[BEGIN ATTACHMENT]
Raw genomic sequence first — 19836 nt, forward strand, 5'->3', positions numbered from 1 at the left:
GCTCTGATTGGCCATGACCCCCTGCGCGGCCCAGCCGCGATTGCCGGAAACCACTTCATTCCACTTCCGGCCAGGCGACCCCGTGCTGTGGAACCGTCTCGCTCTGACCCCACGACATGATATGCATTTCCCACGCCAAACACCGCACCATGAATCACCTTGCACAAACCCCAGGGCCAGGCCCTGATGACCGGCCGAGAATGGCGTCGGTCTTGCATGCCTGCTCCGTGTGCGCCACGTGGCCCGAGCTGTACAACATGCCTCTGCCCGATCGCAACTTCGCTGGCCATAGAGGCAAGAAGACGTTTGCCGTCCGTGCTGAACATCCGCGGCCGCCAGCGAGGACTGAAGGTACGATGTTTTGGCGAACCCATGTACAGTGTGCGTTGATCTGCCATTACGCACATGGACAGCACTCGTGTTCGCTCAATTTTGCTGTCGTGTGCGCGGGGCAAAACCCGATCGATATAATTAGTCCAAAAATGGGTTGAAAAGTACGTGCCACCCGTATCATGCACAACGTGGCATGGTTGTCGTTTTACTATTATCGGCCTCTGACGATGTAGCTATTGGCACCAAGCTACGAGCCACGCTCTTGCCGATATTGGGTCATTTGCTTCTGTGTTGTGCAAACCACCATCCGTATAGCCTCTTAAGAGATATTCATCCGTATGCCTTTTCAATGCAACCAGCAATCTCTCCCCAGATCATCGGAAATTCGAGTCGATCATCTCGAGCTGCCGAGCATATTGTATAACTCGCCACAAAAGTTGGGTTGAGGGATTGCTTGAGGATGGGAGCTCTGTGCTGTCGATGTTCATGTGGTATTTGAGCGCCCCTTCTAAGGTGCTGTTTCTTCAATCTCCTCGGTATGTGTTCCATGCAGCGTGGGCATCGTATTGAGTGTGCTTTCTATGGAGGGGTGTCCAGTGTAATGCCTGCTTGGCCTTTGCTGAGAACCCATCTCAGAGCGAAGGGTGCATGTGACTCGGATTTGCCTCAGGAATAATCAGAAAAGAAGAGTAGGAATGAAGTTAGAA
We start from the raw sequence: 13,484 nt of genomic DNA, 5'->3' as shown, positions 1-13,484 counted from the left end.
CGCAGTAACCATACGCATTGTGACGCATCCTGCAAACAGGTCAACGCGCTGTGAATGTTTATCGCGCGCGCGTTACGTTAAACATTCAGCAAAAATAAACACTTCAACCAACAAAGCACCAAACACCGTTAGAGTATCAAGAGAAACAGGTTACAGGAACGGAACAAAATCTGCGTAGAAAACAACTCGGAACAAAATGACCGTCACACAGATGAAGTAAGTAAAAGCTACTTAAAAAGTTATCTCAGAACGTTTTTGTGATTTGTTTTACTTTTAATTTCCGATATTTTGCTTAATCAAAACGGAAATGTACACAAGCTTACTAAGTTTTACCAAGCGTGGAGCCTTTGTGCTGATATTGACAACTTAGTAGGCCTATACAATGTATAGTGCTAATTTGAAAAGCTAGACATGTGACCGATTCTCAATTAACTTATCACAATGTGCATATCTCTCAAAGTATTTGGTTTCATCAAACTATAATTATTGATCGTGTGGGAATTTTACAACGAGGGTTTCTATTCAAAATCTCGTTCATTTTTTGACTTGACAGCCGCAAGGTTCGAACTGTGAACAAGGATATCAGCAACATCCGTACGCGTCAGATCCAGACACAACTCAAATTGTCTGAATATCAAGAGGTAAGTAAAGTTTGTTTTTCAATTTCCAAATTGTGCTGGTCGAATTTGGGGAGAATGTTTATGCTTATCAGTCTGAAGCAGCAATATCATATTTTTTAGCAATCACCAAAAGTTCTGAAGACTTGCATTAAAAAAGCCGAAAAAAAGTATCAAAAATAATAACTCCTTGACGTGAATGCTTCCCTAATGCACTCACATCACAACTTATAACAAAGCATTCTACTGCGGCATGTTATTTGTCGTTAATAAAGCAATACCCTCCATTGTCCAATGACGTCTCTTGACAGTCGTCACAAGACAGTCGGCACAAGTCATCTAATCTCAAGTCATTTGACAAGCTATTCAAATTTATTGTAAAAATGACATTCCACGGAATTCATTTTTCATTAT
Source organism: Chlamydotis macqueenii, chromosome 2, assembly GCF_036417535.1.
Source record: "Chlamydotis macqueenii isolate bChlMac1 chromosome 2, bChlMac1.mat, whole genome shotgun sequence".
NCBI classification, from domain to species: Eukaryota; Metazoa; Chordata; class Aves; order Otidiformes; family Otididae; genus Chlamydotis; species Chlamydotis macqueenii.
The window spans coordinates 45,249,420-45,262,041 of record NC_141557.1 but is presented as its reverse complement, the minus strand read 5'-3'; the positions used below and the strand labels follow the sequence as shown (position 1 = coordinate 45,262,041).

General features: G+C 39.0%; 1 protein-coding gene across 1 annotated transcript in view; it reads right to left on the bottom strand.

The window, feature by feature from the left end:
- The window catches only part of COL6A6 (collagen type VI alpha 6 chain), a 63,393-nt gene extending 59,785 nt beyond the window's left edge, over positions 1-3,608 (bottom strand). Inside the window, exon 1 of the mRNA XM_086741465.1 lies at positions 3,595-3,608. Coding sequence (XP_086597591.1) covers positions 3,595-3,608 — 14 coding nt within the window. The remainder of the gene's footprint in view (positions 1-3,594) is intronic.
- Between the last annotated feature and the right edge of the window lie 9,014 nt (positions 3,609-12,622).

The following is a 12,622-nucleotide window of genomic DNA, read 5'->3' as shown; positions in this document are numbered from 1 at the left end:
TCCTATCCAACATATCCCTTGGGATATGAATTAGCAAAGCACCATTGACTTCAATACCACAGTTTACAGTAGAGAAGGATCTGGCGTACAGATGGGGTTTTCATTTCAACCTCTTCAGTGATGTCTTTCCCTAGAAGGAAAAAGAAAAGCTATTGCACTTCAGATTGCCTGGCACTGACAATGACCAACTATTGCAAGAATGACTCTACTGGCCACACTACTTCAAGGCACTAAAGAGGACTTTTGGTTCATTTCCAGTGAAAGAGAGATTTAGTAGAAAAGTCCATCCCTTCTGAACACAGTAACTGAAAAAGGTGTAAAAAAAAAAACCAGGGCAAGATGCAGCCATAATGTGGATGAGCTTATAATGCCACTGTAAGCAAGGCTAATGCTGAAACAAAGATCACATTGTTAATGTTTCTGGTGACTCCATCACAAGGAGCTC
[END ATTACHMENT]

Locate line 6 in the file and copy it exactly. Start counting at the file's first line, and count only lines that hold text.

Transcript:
Source record: "Chlamydotis macqueenii isolate bChlMac1 chromosome 2, bChlMac1.mat, whole genome shotgun sequence".